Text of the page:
PARYS HARALSON (fifth round, 140th overall): There was a time during training camp in August when Haralson looked like San Francisco's most impressive rookie - bar none. He immediately challenged for a starting position at outside linebacker with his daily display of aggression, intensity and nonstop motor. Haralson was earning himself playing time and, at the very least, a contributing role in San Francisco's defense until a foot injury thwarted his progress early in the preseason and forced him to miss the first game of the regular season. Haralson slowly worked his way back into the lineup after that, and his playing time was increasing in a situational role before his season came to an abrupt halt in Week 9 against Minnesota, when he tore a pectoral muscle that required season-ending surgery. Haralson finished his rookie season with just five tackles, but the 49ers remain high on what he can bring to the team in the future. "I was very pleased with him," Nolan said. "He's got really good pass rush ability. I'm very excited about that. Whatever you do (as a 4-3 or 3-4 defense), he can be a third-down pass rusher. On first and second down, there's a place for that guy as well. Whatever it is, he's in our plans as far as the future goes. I think he could be a very good 3-4 outside linebacker. It's very disappointing he got injured, because he was just starting to get involved."

DELANIE WALKER (sixth round, 175th overall): Walker was another young star of the summer, making an immediate impact in San Francisco's preseason opener against Chicago, when the receiver-turned-tight end had a 38-yard kickoff return, gained 16 yards on a reverse and caught five passes for 54 yards. He was ticketed for situational use as an offensive weapon the 49ers would try to get the ball to on occasion before he suffered a shoulder injury in the preseason finale that kept him out of the first four games and hampered his progress. Wearing a shoulder harness, Walker saw minimal playing time and was inactive for two November games before getting his first NFL start in Week 13 at New Orleans. He made his first two NFL receptions the next week against Green Bay, displaying his big-play potential with a 29-yard catch-and-run. He's a promising, exciting player the 49ers want to work into their offensive scheme as the team moves forward. Besides his two receptions this season, Walker had a make-them-miss 25-yard return of a short kickoff in Week 5 against Oakland.

MARCUS HUDSON (sixth round, 192nd overall): The versatile rookie has gotten a look at both cornerback and safety, and the 49ers are excited about his potential to become a future starter in their secondary. Hudson has seen minimal time in a backup role at cornerback this season, but has been on the field enough to make a few plays and has three tackles, one pass defensed and one recovered fumble. He also has been one of San Francisco's top performers on special teams and appears to have good ball instincts, which he displayed during the preseason when he led the 49ers with two interceptions. Hudson is fifth on the team with 11 special teams tackles and also recovered an onside kick in the season opener. "He's done an outstanding job in practice," Nolan said. "He challenges people very well in practice, and I've been very pleased with that. I'm excited to see in the long run how far Marcus can go. In the long run, it wouldn't surprise me if he became a starting corner in the league at some point. I think that there's that possibility because he's got the mental makeup that you need, along with the physical tools, but you've got to get on the field and make it happen."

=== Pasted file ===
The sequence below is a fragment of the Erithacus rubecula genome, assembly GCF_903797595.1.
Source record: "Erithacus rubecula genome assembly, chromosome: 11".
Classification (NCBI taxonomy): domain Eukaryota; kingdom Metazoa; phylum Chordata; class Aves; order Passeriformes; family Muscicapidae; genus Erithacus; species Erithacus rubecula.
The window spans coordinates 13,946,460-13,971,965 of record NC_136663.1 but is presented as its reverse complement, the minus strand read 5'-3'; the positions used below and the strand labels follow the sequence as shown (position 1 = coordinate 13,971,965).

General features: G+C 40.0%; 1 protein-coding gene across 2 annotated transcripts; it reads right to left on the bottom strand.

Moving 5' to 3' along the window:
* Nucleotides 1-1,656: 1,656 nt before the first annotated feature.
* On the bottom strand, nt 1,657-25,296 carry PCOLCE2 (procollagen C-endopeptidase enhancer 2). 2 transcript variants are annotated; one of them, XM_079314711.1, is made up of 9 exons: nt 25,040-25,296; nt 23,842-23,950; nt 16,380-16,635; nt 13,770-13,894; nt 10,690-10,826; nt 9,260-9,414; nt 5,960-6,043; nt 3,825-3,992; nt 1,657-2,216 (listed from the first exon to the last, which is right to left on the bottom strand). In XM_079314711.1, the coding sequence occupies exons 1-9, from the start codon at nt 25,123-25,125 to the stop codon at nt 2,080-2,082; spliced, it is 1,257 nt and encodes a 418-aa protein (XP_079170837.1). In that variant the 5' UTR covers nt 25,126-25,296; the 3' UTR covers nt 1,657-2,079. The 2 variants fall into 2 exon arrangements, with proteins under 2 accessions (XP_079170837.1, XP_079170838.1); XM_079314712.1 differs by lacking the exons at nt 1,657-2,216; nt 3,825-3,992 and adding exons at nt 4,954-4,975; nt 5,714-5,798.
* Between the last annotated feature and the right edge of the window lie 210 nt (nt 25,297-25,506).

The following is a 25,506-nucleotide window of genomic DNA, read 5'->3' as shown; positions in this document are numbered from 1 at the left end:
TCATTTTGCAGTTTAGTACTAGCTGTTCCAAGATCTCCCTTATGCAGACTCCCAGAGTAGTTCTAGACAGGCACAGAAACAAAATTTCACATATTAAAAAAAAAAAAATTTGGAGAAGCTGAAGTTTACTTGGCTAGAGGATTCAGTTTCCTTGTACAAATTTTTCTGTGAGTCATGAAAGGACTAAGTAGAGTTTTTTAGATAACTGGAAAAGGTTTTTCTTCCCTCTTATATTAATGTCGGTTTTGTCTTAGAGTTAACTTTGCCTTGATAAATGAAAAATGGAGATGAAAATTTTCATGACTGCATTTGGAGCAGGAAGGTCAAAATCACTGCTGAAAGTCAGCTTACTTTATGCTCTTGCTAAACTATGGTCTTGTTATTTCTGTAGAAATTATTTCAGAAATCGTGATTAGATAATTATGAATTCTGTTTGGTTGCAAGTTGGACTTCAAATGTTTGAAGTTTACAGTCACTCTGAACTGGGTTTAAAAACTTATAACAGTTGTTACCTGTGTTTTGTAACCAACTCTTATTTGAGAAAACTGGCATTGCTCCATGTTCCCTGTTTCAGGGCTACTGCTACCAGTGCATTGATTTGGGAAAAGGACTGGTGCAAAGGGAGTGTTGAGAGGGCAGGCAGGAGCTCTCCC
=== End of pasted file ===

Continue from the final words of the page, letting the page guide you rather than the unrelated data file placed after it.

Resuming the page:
MELVIN OLIVER (sixth round, 197th overall): When the 49ers saw this guy still available near the end of the sixth round, they traded two seventh-round draft picks to move up and grab him. It proved to be one of San Francisco's best moves of draft weekend, or perhaps one of the best moves of any team, for that matter. Oliver has been a force along the defensive line from the get-go - particularly against the run - and his emergence during the preseason persuaded the 49ers to switch from their preferred 3-4 defensive set to a 4-3 base scheme to get Oliver onto the field at defensive end. Oliver has played consistently well throughout the season and has come up with his share of big plays, including his stop of Seattle running back Shaun Alexander for no gain on fourth-and-1 at the San Francisco 27-yard line in the fourth quarter of the 49ers' December visit to Seattle. That stop allowed the 49ers to take control of the game in an upset victory. But the highlight of Oliver's rookie season came much earlier in Week 5, when he had the wits to pick up a backward lateral and return it 12 yards for a touchdown to spark a 34-20 comeback victory over Oakland. In the process, Oliver became the first rookie defensive lineman ever to score a touchdown for the 49ers. Oliver has 40 tackles - 29 of them solo - on tackle for a loss and two quarterback pressures on the season.

VICKIEL VAUGHN (seventh round, 254th overall): Vaughn is the only player among San Francisco's nine draft picks who has not made a contribution to the 49ers this season, but he has a good excuse. After showing the 49ers some nice things during the summer, Vaughn suffered a hand injury at the end of the preseason that required surgery and placed him on the team's injured reserve list before the season began. Vaughn was in hot competition to win a roster berth in the secondary at the time of his injury, but instead he got another year to learn San Francisco's system and the intricacies of the NFL from a developmental vantage point, which should improve his chances of making the team in 2007.